Qualifying Mechanical Turk Users for Skilled Tasks

Wednesday, December 5, 2012

Mechanical Turk, Amazon's popular crowdsourcing platform, is used by many people and organizations who need repetitive tasks completed. For rapid completion of unskilled (easy) tasks online, crowdsourcing can be an easy and affordable solution. But what if you need people to complete a skilled task? Researchers at ICSI decided to find out.

November 2012 Highlights

Monday, December 3, 2012

Here are a few highlights from November 2012 at ICSI:

Internet Privacy Misunderstandings, Part 3

Friday, November 30, 2012

internet privacy misunderstanding 3This is the third in a series of blog posts debunking some common misunderstandings about online privacy. The images used in these posts have been adapted from a tutorial given by Gerald Friedland at ACM Multimedia in Nara, Japan in October.

Most sites are viewable by the public, not just the people you are intending to communicate with. Even non-public sites may be sharing some information with, for example, their advertisers. Never assume that information you provide on a Web page is private.

Beyond Jeopardy! Adapting Watson to New Domains Using Distributional Semantics

Thursday, November 29, 2012

Last year, a question-answering system built at IBM, named Watson, won the game show Jeopardy! The system combines a large database of knowledge with natural language processing abilities. IBM researchers are now investigating how to use Watson in specialized domains, including health care. On November 9, Alfio Gliozzo, a member of the research staff at the IBM T.J. Watson Research Center, gave a talk at ICSI about the future of Watson. We have now made the slides available.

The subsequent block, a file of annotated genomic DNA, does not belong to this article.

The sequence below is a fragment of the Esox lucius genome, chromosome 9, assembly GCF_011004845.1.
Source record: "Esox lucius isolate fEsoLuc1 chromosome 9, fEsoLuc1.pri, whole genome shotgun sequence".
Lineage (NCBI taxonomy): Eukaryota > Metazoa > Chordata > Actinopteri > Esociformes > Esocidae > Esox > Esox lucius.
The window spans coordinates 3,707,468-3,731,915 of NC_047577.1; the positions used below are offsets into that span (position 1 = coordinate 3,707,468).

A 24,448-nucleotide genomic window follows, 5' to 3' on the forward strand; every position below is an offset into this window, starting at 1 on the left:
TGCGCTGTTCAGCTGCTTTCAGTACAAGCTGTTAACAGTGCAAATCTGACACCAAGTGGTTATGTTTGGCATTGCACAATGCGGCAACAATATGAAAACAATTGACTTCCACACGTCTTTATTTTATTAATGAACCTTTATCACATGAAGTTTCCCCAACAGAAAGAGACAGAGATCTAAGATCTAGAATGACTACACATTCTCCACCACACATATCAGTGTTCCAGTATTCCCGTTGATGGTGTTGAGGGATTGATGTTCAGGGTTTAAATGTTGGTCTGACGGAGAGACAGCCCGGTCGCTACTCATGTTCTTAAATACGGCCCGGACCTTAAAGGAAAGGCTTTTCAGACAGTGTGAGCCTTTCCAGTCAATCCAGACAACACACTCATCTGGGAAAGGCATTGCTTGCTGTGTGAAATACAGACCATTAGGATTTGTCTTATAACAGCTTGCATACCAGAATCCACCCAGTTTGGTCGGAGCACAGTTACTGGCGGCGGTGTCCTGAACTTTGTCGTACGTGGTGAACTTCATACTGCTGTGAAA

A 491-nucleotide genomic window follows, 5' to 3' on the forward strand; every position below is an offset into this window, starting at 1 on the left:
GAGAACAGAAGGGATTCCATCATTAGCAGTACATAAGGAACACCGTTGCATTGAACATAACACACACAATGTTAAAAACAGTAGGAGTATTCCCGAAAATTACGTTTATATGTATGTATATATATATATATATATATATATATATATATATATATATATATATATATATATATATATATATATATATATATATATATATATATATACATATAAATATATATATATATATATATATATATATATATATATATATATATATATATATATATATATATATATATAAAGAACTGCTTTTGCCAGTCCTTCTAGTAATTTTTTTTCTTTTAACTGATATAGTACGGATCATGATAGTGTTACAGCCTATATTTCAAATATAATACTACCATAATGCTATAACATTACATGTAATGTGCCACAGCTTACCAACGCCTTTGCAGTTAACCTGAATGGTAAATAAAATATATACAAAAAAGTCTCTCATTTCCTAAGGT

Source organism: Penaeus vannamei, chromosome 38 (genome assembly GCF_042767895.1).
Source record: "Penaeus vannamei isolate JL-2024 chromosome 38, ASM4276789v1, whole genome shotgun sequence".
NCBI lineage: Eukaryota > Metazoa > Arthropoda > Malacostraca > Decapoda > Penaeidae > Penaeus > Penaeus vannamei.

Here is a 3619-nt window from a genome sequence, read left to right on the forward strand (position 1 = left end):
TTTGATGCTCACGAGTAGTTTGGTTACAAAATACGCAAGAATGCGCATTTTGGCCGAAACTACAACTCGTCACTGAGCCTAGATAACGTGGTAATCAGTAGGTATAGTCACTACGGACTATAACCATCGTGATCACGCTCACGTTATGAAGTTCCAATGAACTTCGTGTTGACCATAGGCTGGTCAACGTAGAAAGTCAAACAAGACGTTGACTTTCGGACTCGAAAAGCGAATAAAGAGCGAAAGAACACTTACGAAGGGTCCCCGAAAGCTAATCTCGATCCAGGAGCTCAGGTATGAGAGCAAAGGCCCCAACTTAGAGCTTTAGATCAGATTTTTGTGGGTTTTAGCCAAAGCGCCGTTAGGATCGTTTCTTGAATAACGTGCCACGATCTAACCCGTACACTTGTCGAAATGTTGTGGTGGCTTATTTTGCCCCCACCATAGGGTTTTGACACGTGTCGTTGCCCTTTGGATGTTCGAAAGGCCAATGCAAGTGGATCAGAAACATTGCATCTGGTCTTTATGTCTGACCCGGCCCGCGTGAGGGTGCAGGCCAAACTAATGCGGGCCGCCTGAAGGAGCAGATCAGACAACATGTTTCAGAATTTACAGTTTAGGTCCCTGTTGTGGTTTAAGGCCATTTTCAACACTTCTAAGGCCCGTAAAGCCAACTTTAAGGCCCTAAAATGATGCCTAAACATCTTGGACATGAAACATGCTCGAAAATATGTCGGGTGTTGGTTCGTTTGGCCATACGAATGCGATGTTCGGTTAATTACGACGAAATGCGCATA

Internet Privacy Misunderstandings, Part 2

Friday, November 23, 2012

This is the second in a series of blog posts debunking some common misunderstandings about online privacy. The images used in these posts have been adapted from a tutorial given by Gerald Friedland at ACM Multimedia in Nara, Japan in October.

internet privacy misunderstanding 2

Many people assume that their online communication is private. While one-to-one communication online may be intended as private, if it is not encrypted, it is not private. Whenever information is sent online, there is the possibility that someone other than the intended recipient can view it. Encryption helps prevent the information from being seen by a third party, so sensitive information (such as emails, chat, or video calls containing information that you want to keep between you and the recipient) should always be encrypted.

Finnish Visitor Kalle Palomaeki Joins Speech Group

Monday, November 19, 2012

Kalle Palomaeki, a visitor in ICSI's Speech GroupKalle Palomäki recently joined ICSI's Speech Group. He is here on ICSI's Finnish visiting program, which is funded by the Finnish Funding Agency for Technology and Innovation through Aalto University and the Helsinki Institute for Information Technology.

Internet Privacy Misunderstandings, Part 1

Friday, November 16, 2012

Internet privacy misunderstanding 1This is the first in a series of blog posts debunking some common misunderstandings about online privacy. The images used in these posts have been adapted from a tutorial given by Gerald Friedland at ACM Multimedia in Nara, Japan in October.

Profile: Nelson Morgan - Part 2

Wednesday, November 7, 2012
This is part two of a profile on Nelson Morgan. You can read part one here.

In 1988, ICSI ramped up to full staff, and Morgan began in his role as leader of the Realization Group. The group would focus both on building massively systems and on applications in speech recognition.

The group’s early successes were in designing and building machines powerful enough to do speech recognition.  In 1989, the group designed an array of digital signal processing chips in a ring topology that used programmable gate arrays to interconnect processors.

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